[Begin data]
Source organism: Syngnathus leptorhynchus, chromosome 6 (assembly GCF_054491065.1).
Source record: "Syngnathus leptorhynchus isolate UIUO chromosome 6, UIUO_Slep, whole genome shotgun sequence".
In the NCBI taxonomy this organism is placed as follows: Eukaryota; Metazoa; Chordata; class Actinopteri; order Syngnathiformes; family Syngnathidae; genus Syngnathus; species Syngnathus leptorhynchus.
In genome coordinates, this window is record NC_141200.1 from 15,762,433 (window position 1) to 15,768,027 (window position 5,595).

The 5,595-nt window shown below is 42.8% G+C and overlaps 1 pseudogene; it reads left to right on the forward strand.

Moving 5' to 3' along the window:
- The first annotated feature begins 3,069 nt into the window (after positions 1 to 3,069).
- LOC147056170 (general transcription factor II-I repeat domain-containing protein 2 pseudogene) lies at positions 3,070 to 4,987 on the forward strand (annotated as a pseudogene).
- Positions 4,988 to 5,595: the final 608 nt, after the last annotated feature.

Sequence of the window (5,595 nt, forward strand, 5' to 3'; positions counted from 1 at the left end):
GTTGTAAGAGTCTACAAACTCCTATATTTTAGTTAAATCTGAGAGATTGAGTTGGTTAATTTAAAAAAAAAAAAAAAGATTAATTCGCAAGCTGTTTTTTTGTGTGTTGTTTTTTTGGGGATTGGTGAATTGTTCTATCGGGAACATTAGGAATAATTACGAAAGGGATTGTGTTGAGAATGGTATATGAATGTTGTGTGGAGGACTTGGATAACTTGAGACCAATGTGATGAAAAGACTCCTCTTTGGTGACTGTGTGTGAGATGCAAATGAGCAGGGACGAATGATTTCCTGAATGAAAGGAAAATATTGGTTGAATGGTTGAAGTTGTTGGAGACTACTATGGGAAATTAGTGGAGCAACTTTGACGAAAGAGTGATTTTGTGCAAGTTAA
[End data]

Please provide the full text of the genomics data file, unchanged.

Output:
Source organism: Syngnathus leptorhynchus, chromosome 6 (assembly GCF_054491065.1).
Source record: "Syngnathus leptorhynchus isolate UIUO chromosome 6, UIUO_Slep, whole genome shotgun sequence".
In the NCBI taxonomy this organism is placed as follows: Eukaryota; Metazoa; Chordata; class Actinopteri; order Syngnathiformes; family Syngnathidae; genus Syngnathus; species Syngnathus leptorhynchus.
In genome coordinates, this window is record NC_141200.1 from 15,762,433 (window position 1) to 15,768,027 (window position 5,595).

The 5,595-nt window shown below is 42.8% G+C and overlaps 1 pseudogene; it reads left to right on the forward strand.

Moving 5' to 3' along the window:
- The first annotated feature begins 3,069 nt into the window (after positions 1 to 3,069).
- LOC147056170 (general transcription factor II-I repeat domain-containing protein 2 pseudogene) lies at positions 3,070 to 4,987 on the forward strand (annotated as a pseudogene).
- Positions 4,988 to 5,595: the final 608 nt, after the last annotated feature.

Sequence of the window (5,595 nt, forward strand, 5' to 3'; positions counted from 1 at the left end):
GTTGTAAGAGTCTACAAACTCCTATATTTTAGTTAAATCTGAGAGATTGAGTTGGTTAATTTAAAAAAAAAAAAAAAGATTAATTCGCAAGCTGTTTTTTTGTGTGTTGTTTTTTTGGGGATTGGTGAATTGTTCTATCGGGAACATTAGGAATAATTACGAAAGGGATTGTGTTGAGAATGGTATATGAATGTTGTGTGGAGGACTTGGATAACTTGAGACCAATGTGATGAAAAGACTCCTCTTTGGTGACTGTGTGTGAGATGCAAATGAGCAGGGACGAATGATTTCCTGAATGAAAGGAAAATATTGGTTGAATGGTTGAAGTTGTTGGAGACTACTATGGGAAATTAGTGGAGCAACTTTGACGAAAGAGTGATTTTGTGCAAGTTAA